It should be noted that the present invention may be implemented in software and/or in a combination of software and hardware, e.g., using application specific integrated circuits (ASIC), a general purpose computer or any other hardware equivalents. In one embodiment, the present communication protocol identification module or process 605 can be loaded into memory 604 and executed by processor 602 to implement the functions as discussed herein. As such, communication protocol identification process 605 (including associated data structures) of the present invention can be stored on a computer readable medium or carrier, e.g., RAM memory, magnetic or optical drive or diskette and the like.

Although various embodiments which incorporate the teachings of the present invention have been shown and described in detail herein, those skilled in the art can readily devise many other varied embodiments that still incorporate these teachings.

Patent Citations
Cited PatentFiling datePublication dateApplicantTitle
US4584680 *Mar 30, 1984Apr 22, 1986Itt CorporationUse of a tone bus to provide polling and data distribution apparatus for communication system terminal groups
US5086426 *Dec 20, 1988Feb 4, 1992Hitachi, Ltd.Communication network system having a plurality of different protocal LAN's
US5151782 *May 17, 1989Sep 29, 1992Reiss Media EnterprisesControl system for satellite delivered pay-per-view television system
US5452302 *Jul 15, 1992Sep 19, 1995Motorola, Inc.Protocol for asynchronous character communication
US6130917 *Mar 14, 1997Oct 10, 2000Monroe; David A.Instant protocol selection scheme for electronic data transmission
US6167450 *Feb 6, 1998Dec 26, 2000International Business Machines CorporationData communications management system and protocol replacement method for mobile communication environments
US6259706 *Apr 2, 1998Jul 10, 2001Fujitsu LimitedCommunication controlling apparatus and recording medium for recording communication controlling programs
US6344914 *Feb 26, 1997Feb 5, 2002Fujitsu LimitedGain equalizer which includes a plurality of optical filters for equalizing the gain of an optical amplifier
US6344915 *Jun 19, 1998Feb 5, 2002Ciena CorporationSystem and method for shutting off an optical energy source in a communication system having optical amplifiers
US6400729 *Sep 11, 1998Jun 4, 2002Fujitsu LimitedProtocol conversion system for data communication between different types of open networks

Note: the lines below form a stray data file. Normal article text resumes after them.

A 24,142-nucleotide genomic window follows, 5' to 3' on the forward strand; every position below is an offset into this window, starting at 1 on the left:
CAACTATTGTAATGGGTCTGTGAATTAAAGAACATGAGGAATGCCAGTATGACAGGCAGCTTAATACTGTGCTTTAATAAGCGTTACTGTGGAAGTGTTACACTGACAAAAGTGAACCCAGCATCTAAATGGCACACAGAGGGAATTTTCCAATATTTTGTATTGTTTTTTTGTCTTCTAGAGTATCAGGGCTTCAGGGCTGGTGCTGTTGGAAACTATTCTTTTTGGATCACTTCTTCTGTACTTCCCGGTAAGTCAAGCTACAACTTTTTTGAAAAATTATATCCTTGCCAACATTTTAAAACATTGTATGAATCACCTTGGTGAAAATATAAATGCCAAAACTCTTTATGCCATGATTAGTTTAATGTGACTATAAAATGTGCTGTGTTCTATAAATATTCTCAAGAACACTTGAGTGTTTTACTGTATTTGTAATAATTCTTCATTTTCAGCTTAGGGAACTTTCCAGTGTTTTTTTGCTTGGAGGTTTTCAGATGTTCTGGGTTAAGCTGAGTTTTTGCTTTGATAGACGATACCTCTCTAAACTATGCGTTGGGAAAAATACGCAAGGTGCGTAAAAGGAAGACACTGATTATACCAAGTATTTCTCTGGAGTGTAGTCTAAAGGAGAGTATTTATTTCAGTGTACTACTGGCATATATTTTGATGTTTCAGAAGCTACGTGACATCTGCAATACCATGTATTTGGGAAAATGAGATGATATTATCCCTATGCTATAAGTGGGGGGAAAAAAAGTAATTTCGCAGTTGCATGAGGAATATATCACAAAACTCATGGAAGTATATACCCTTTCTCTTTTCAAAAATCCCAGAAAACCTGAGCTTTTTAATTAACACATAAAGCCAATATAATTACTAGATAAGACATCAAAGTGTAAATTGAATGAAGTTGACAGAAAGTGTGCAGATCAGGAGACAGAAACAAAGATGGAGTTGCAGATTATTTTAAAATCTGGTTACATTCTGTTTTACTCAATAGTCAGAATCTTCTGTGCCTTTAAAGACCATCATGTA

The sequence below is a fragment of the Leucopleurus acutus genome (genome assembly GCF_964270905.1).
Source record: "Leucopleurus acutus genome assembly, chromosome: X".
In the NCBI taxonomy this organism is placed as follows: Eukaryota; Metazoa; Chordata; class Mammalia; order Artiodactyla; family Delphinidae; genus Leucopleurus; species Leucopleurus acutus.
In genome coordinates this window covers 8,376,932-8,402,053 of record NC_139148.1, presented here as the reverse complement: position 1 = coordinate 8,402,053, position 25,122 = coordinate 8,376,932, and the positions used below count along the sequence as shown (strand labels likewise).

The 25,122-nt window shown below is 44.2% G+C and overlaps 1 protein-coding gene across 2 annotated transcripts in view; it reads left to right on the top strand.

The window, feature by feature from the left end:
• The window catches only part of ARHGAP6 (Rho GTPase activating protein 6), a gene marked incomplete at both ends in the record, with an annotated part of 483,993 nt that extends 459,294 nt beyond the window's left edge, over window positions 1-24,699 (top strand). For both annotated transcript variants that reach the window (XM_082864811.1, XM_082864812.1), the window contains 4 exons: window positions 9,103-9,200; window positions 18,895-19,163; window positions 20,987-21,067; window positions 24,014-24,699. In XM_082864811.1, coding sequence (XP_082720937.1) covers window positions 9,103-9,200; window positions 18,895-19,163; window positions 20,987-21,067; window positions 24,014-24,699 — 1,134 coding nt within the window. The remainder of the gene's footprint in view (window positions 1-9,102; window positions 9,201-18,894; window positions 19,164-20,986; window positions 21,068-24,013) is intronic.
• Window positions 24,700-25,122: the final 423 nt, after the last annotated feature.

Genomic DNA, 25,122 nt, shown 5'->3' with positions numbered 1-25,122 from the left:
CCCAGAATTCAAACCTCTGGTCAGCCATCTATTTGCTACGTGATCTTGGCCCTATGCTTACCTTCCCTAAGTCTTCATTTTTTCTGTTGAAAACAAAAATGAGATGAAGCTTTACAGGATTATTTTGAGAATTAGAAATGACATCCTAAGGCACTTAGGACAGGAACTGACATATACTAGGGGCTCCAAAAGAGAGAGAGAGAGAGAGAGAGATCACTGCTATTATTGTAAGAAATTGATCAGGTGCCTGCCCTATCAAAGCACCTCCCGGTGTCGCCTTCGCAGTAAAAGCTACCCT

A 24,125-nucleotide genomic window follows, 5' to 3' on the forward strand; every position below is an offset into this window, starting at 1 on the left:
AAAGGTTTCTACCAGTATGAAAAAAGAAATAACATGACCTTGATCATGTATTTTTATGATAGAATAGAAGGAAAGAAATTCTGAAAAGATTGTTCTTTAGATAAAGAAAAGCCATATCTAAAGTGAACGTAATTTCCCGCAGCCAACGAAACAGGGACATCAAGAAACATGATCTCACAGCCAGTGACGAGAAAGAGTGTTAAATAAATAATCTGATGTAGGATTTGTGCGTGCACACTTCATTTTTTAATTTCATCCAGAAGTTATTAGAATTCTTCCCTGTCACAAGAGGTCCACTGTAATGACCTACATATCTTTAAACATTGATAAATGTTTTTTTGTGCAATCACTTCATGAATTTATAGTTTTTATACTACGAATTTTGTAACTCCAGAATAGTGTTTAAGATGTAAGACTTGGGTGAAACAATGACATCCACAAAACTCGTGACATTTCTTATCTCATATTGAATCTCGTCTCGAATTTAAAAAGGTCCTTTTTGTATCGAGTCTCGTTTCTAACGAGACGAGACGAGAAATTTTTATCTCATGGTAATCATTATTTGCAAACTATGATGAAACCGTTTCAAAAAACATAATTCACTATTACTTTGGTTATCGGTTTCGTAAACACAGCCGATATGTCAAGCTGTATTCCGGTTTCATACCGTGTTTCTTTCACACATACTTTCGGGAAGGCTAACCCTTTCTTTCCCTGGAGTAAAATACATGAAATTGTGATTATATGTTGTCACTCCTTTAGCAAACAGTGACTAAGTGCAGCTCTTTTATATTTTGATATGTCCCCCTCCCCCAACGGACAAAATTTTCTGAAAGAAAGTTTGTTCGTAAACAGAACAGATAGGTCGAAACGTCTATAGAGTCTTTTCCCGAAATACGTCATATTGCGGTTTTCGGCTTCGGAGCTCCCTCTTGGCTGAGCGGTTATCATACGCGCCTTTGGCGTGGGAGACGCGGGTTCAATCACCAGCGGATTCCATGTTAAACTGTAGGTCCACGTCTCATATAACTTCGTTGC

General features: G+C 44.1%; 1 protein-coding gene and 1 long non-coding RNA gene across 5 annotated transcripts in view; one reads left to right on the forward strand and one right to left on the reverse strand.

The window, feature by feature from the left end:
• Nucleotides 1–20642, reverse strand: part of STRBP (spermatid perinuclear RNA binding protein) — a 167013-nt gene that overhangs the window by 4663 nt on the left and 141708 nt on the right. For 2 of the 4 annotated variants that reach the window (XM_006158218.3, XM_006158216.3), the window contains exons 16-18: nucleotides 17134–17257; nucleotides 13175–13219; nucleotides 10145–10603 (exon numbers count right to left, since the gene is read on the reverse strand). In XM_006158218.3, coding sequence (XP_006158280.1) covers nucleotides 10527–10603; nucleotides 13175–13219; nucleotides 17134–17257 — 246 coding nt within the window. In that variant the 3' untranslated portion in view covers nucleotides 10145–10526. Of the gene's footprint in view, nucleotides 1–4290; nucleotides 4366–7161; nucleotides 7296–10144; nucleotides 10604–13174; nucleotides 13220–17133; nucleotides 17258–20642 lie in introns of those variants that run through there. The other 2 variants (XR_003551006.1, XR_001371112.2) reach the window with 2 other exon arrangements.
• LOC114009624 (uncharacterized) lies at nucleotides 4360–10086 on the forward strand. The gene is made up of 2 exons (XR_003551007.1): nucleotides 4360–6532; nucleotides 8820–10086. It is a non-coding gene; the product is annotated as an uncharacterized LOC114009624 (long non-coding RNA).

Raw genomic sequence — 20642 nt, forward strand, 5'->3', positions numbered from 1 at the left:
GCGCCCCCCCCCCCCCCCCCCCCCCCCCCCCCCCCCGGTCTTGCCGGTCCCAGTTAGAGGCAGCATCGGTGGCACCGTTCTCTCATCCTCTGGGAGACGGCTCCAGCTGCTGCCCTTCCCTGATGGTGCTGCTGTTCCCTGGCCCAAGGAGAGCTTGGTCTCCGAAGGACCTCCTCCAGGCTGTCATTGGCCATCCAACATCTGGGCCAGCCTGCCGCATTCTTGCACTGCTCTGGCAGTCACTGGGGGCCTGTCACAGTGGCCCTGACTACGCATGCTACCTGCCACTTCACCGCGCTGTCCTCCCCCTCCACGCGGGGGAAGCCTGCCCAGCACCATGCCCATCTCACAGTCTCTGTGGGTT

US6601115 *Jun 21, 2000Jul 29, 2003Mitsubishi Denki Kabushiki KaishaCommunication protocol converter system and monitor device
US6771751 *Oct 17, 2001Aug 3, 2004Comdial CorporationSystems and methods for information exchange and synchronization using DTMF over telephone communication channels
US6879826 *Feb 6, 2001Apr 12, 2005Nec CorporationCommunication device and communication method
US20020105968 *Dec 18, 2001Aug 8, 2002Pruzan Brian M.System and method for managing wireless vehicular communications
US20030056043 *Sep 18, 2001Mar 20, 2003Vladimir KostadinovMulti-protocol bus device
US20050021874 *Jan 30, 2004Jan 27, 2005Georgiou Christos J.Single chip protocol converter
US20070143488 *Dec 20, 2005Jun 21, 2007Pantalone Brett AVirtual universal plug and play control point
Referenced by
Citing PatentFiling datePublication dateApplicantTitle
US8391187 *Sep 10, 2008Mar 5, 2013Siemens Enterprise Communications Gmbh & Co. KgMethod and communication terminal device for exchanging data during or after a communication connection
US20100260073 *Sep 10, 2008Oct 14, 2010Hubert JagerMethod and communication terminal device for exchanging data during or after a communication connection
Classifications
U.S. Classification709/206, 709/250, 370/227, 709/227, 709/230, 370/466, 709/249
International ClassificationG06F15/16
Cooperative ClassificationH04L69/18
European ClassificationH04L29/06K
Legal Events
DateCodeEventDescription
Jan 12, 2011ASAssignment
Free format text: MERGER;ASSIGNOR:LUCENT TECHNOLOGIES INC.;REEL/FRAME:025622/0971
Owner name: ALCATEL-LUCENT USA INC., NEW JERSEY
Effective date: 20081101
Feb 21, 2006ASAssignment
Owner name: LUCENT TECHNOLOGIES INC., NEW JERSEY
Free format text: ASSIGNMENT OF ASSIGNORS INTEREST;ASSIGNORS:CZOTSCHER, KONRAD;GRONBACH, SIEGFRIED;REEL/FRAME:017610/0194
Effective date: 20060220